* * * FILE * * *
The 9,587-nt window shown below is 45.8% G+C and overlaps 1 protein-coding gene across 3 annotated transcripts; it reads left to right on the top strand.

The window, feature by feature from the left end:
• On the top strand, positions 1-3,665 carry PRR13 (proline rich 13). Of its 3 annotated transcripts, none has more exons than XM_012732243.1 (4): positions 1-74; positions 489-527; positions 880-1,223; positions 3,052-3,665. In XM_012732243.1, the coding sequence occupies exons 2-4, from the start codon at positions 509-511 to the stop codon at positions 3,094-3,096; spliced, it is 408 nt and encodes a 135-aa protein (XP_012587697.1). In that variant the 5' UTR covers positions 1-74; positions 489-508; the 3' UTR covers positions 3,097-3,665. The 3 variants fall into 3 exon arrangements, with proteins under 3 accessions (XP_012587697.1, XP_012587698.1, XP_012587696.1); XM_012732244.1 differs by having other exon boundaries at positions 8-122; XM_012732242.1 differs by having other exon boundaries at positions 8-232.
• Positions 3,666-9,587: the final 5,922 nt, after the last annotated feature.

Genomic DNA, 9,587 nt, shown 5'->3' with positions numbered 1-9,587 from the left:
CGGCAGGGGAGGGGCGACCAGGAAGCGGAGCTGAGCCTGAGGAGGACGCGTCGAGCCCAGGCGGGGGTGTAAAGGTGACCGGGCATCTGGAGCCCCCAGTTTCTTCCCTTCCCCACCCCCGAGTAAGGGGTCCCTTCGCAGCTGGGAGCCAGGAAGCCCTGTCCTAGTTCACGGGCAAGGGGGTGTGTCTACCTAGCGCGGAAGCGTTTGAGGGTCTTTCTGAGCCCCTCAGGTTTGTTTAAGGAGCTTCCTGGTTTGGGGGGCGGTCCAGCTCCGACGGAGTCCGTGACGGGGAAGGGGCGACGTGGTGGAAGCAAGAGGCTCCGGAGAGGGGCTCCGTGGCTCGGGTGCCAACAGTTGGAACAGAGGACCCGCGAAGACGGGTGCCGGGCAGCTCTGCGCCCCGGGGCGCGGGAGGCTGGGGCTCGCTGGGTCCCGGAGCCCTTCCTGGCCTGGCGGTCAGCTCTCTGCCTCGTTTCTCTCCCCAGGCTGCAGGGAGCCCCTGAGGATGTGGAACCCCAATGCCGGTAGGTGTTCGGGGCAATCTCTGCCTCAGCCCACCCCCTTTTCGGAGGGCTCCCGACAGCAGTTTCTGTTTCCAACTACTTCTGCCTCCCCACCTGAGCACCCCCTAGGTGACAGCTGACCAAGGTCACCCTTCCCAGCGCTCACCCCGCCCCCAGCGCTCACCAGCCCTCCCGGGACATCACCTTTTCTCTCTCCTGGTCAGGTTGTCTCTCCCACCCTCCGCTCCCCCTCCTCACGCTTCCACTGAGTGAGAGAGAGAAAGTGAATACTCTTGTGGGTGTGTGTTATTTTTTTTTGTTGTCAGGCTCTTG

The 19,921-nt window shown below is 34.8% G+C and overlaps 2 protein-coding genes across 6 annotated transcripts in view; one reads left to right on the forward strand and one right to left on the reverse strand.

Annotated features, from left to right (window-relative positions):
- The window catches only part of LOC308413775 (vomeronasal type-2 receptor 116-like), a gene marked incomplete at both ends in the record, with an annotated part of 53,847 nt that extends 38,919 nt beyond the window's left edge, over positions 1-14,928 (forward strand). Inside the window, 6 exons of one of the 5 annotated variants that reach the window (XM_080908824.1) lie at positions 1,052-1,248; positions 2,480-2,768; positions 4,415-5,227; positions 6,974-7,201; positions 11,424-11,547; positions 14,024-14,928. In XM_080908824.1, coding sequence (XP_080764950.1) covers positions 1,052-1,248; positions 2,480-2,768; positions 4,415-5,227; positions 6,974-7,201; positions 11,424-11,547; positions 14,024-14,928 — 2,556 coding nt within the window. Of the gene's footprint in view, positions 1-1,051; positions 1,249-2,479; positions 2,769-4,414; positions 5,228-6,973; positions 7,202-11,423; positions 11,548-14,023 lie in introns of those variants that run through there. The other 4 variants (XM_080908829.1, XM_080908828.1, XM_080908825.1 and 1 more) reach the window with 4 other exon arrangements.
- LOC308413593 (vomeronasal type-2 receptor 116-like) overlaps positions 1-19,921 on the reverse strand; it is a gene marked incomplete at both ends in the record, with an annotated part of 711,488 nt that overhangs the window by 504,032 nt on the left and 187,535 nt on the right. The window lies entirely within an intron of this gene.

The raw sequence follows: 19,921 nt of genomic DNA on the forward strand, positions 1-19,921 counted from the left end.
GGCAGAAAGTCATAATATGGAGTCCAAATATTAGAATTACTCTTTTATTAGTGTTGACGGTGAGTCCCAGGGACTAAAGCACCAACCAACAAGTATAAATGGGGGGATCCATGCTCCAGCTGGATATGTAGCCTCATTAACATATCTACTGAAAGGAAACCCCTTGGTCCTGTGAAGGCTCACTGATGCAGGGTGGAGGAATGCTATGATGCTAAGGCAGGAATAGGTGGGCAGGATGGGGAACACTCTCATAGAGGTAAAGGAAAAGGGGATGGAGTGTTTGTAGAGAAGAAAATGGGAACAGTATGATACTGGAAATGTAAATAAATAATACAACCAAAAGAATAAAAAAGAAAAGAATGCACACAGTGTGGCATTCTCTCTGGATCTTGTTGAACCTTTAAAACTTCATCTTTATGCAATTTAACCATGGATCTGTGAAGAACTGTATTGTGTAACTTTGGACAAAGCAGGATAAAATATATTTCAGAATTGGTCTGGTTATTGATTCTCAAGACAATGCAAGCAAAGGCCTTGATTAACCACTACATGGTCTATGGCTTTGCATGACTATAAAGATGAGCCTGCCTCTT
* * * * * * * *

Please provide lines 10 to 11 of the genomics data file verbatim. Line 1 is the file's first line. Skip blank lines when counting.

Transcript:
- LOC308413593 (vomeronasal type-2 receptor 116-like) overlaps positions 1-19,921 on the reverse strand; it is a gene marked incomplete at both ends in the record, with an annotated part of 711,488 nt that overhangs the window by 504,032 nt on the left and 187,535 nt on the right. The window lies entirely within an intron of this gene.

The raw sequence follows: 19,921 nt of genomic DNA on the forward strand, positions 1-19,921 counted from the left end.